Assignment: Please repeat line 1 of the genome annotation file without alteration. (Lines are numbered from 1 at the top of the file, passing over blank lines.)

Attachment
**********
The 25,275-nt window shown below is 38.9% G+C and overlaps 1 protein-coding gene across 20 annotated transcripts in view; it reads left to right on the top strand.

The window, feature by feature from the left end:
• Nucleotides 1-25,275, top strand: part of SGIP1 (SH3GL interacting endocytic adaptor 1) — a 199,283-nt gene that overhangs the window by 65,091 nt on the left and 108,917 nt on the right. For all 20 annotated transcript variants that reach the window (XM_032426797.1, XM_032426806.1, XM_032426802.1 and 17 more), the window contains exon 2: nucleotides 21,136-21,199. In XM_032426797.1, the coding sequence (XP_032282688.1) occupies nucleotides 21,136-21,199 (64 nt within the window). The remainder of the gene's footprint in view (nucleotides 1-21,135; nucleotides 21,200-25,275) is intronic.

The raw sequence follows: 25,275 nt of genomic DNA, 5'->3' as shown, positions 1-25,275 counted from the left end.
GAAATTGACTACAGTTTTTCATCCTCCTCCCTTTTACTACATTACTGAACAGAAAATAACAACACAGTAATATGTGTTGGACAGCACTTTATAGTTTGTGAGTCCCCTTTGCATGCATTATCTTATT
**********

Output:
The 25,275-nt window shown below is 38.9% G+C and overlaps 1 protein-coding gene across 20 annotated transcripts in view; it reads left to right on the top strand.